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    • "Assembly of genes involved in mitochondrial dynamic gene categories comprising mitochondrial fusion and fission, mitochondrial DNA replication and biogenesis regulation, mitochondrial repair and protection systems, macroautophagy initiation and nucleation regulation, autophagosome expansion and ATG conjugation, syntaxin/SNAREs [SNAP (Soluble NSF Attachment Protein) REceptor], selective macroautophagy (including mitophagy), autophagosome trafficking facilitation, and lysosomal fusion, lysosomal biogenesis, proteasome assembly, E1 ubiquitin activators, E2 ubiquitin conjugation enzymes, E3 ubiquitin ligases, ubiquitin, etc, and heat shock proteins70/40/27/22kDa also were analyzed using a combination of resources as a template, including the HUGO gene name consortium (, NCBI tools, ENSEMBLE genome browser, by hand search of the literature, and autophagy genes determined largely based around the 2nd edition glossary of autophagy terms and processes (Klionsky et al. 2011) (Figure 7 and File S3). Determination of lens epithelial (EC and EQ regions) or fiber cell (FP and FC regions) expression preference for a given nuclear encoded mitochondrial regulatory transcript was determined by Figure 2 Identification of differentially expressed transcripts. "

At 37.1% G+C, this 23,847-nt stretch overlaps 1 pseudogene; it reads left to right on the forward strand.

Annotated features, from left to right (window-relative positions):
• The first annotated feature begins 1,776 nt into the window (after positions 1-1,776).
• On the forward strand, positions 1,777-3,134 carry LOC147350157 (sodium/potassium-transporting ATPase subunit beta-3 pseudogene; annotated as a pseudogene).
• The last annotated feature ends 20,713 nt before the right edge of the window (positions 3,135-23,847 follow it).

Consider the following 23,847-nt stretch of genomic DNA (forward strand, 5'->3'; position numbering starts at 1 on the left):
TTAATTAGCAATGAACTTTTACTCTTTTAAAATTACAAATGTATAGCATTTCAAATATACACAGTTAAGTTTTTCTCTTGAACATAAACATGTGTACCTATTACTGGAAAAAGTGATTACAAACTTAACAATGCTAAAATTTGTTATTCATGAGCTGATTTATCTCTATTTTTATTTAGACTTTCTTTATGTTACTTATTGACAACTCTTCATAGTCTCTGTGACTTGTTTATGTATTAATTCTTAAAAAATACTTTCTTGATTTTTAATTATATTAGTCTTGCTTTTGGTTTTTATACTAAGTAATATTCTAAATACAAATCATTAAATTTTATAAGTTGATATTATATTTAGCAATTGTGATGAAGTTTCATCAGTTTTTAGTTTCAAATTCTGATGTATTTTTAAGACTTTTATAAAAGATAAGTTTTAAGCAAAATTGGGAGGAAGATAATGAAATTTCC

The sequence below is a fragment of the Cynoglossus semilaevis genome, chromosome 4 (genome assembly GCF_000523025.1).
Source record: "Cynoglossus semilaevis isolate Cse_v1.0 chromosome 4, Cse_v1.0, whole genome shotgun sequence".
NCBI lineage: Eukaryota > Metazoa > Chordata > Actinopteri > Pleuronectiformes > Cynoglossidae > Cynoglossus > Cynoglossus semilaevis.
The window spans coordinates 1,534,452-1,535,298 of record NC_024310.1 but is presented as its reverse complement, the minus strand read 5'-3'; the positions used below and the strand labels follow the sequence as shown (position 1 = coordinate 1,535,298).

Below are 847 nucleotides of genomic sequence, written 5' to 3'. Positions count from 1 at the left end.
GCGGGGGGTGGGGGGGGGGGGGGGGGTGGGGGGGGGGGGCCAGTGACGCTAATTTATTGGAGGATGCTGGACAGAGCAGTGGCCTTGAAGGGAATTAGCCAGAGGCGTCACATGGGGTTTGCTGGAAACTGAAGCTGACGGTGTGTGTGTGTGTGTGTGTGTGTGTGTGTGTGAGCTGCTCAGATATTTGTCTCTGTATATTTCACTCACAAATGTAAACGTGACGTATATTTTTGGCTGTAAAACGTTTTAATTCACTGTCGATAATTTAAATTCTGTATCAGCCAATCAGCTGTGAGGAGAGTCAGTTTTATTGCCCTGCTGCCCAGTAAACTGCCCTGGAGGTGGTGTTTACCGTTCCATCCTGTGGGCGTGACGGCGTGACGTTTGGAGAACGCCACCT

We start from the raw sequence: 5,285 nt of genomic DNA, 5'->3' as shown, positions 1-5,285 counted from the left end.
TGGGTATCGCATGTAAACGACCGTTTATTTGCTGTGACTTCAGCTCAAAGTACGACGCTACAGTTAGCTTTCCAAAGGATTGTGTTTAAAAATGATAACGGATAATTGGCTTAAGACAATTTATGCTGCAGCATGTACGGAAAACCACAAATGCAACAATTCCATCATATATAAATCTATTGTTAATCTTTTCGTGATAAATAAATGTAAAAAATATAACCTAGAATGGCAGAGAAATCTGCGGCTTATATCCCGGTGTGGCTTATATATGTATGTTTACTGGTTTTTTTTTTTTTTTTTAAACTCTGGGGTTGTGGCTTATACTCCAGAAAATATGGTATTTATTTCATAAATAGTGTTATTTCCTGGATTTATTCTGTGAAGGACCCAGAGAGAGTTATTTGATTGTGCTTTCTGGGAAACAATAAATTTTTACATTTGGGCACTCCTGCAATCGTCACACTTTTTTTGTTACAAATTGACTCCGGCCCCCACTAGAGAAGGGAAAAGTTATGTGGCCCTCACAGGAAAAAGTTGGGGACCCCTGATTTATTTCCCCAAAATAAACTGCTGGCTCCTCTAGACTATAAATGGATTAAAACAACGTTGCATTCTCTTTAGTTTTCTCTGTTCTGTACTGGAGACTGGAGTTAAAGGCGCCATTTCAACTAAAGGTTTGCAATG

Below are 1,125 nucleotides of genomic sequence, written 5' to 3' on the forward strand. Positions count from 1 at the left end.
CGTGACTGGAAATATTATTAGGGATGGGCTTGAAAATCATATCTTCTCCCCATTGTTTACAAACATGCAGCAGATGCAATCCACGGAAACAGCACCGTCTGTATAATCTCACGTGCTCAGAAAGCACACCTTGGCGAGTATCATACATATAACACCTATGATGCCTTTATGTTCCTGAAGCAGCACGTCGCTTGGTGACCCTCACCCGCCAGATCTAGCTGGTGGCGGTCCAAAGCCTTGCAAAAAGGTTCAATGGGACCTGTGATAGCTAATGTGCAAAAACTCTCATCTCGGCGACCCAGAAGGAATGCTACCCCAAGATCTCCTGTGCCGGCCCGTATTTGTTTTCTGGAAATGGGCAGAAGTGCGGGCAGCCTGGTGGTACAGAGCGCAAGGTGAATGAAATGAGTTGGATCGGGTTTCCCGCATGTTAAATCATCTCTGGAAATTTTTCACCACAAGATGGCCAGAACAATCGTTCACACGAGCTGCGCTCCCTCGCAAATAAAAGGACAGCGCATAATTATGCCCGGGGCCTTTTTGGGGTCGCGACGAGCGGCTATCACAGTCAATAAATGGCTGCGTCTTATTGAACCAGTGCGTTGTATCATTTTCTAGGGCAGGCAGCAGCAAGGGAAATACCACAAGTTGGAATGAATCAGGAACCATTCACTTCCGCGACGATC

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    ABSTRACT: The mature eye lens contains a surface layer of epithelial cells called the lens epithelium that require a functional mitochondrial population to maintain the homeostasis and transparency of the entire lens. The lens epithelium overlies a core of terminally differentiated fiber cells that must degrade their mitochondria to achieve lens transparency. These distinct mitochondrial populations make the lens a useful model system to identify those genes that regulate the balance between mitochondrial homeostasis and elimination. Here we used an RNA sequencing and bioinformatics approach to identify the transcript levels of all genes expressed by distinct regions of the lens epithelium and maturing fiber cells of the embryonic Gallus gallus (chicken) lens. Our analysis detected over 15,000 unique transcripts expressed by the embryonic chicken lens. Of these, over 3000 transcripts exhibited significant differences in expression between lens epithelial cells and fiber cells. Multiple transcripts coding for separate mitochondrial homeostatic and degradation mechanisms were identified to exhibit preferred patterns of expression in lens epithelial cells that require mitochondria relative to lens fiber cells that require mitochondrial elimination. These included differences in the expression levels of metabolic (DUT, PDK1, SNPH), autophagy (ATG3, ATG4B, BECN1, FYCO1, WIPI1), and mitophagy (BNIP3L/NIX, BNIP3, PARK2, p62/SQSTM1) transcripts between lens epithelial cells and lens fiber cells. These data provide a comprehensive window into all genes transcribed by the lens and those mitochondrial regulatory and degradation pathways that function to maintain mitochondrial populations in the lens epithelium and to eliminate mitochondria in maturing lens fiber cells.